The Irish and Afro-Caribbean experiences in England of mental ill health are, so, not a series of individual tragedies. They are a manifestation of the debilitating effects of racism and colonialism.
A study published in 1989, in England, looked at the psychiatric admissions per 100,000 of the population, aged 16 and over in 1981, by country of birth (Cochrane & Baal. 1989).
The study found that men born in the 26 Counties were more than twice as likely to be admitted to a psychiatric hospital as men born in England. Second most likely were men born in the Six Counties, with Afro-Caribbean men after that.
The English were the least likely.
In the same study, women born in the 26 Counties were two-and-a-half times more likely to be admitted to a psychiatric hospital, suffering from depression, than their English counterparts.
Moreover, it is not only in contemporary Britain that the Irish Diaspora appear to be over-represented among those classed as mentally ill.
A series of studies investigating ethnicity and national origin in New York, from the start of the 20th century until the 1950s, showed the Irish leading all other groups for first admissions to mental hospitals both for alcohol abuse and serious psychiatric conditions like Schizophrenia.
In modern Ireland the situation is, if anything, worse.
One study in 1980 reported that four percent of the over-forty male population in Roscommon was "psychotically ill".
Irish academic Dermot Walsh calculated in 1974 that the lifetime expectancy of psychiatric hospitalisation for schizophrenia in Ireland is four percent (4.8% for men 3.2% for women). This compares with less than one percent for other countries. In 1978 a World Health Organisation (WHO) survey found schizophrenia to be a world universal at about 0.8% of any country's population.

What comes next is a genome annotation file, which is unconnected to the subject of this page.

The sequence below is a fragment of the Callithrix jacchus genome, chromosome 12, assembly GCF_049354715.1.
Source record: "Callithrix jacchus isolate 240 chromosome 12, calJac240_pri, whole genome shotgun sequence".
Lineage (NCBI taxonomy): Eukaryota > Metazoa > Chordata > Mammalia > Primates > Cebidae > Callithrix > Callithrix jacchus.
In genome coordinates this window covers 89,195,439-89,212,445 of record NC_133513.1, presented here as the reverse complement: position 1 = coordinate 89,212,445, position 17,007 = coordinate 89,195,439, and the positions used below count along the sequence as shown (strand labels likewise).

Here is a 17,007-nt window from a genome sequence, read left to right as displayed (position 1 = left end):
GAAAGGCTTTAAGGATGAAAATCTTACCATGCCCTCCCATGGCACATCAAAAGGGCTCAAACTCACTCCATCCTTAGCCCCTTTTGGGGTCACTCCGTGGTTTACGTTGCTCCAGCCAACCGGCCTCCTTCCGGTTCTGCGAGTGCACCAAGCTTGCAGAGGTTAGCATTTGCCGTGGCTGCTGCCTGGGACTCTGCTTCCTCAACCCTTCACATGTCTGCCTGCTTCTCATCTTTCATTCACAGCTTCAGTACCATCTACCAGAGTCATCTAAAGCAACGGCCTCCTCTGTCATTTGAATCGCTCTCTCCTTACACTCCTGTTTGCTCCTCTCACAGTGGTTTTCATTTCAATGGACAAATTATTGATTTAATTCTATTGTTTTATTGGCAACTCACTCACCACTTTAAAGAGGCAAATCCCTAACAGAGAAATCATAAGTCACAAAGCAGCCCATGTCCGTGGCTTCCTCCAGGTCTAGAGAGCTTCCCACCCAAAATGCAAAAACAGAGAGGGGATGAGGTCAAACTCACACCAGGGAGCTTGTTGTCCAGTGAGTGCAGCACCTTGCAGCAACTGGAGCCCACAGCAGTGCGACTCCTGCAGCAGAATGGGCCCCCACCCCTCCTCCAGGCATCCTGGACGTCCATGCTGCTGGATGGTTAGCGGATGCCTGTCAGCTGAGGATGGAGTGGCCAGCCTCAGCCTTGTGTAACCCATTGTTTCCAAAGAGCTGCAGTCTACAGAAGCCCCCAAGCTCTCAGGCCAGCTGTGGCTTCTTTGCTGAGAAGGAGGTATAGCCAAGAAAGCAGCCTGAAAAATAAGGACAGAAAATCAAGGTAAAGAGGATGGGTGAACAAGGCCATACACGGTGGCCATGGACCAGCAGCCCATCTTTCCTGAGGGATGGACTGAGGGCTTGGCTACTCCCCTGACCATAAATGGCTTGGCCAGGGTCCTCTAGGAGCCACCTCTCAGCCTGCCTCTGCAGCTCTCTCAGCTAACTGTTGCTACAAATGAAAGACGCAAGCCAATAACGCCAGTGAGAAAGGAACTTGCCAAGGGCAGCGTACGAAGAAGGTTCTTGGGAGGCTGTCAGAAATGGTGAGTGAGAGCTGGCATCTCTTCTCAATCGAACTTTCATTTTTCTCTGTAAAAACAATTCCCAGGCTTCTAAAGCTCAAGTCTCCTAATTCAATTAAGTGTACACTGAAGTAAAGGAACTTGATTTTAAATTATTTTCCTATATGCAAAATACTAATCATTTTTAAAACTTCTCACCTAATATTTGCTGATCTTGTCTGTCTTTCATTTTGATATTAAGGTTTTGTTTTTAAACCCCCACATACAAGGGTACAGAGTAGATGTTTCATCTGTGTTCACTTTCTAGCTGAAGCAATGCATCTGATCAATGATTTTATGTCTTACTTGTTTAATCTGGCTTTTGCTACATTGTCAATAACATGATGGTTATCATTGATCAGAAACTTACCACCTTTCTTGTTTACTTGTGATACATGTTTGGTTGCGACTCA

Across the 26 Counties the picture is not uniform; the rate for the West of Ireland is considerably higher.
In rural areas of the Six Counties the rates for Catholics is DOUBLE that of Protestants.
Irish women come from a culture, which is, apparently, unique in the developed world - in that they are less likely to be hospitalised for mental illness than the indigenous male population. This reversal for gender rates is a significant, but often-ignored fact, as is the disparity in suicide figures.
Ireland has the highest gender disparity in suicide rates "favouring" men more than anywhere, with the exception of Finland.
The medical model does not explain the Irish experience of mental ill health anymore than it explains why Irish men, particularly young Irish men, are committing suicide in droves.
The expert model is a comfort blanket for society - it gets the rest of us off the hook and dovetails in with several connected vested interests (the drug companies, medics, universities etc.).
This "psycho-pharmaceutical complex" takes the politics and history out of the suffering of |Irish people.
When the politics and history is removed from any human situation, there is a dangerous vacuum that is usually inhabited by the status quo.
In the coming weeks this special An Phoblacht series will look at the current state of the Irish Mental Health system and look to future trends and what role republicans should play as we prepare for government.
BY MICK DERRIG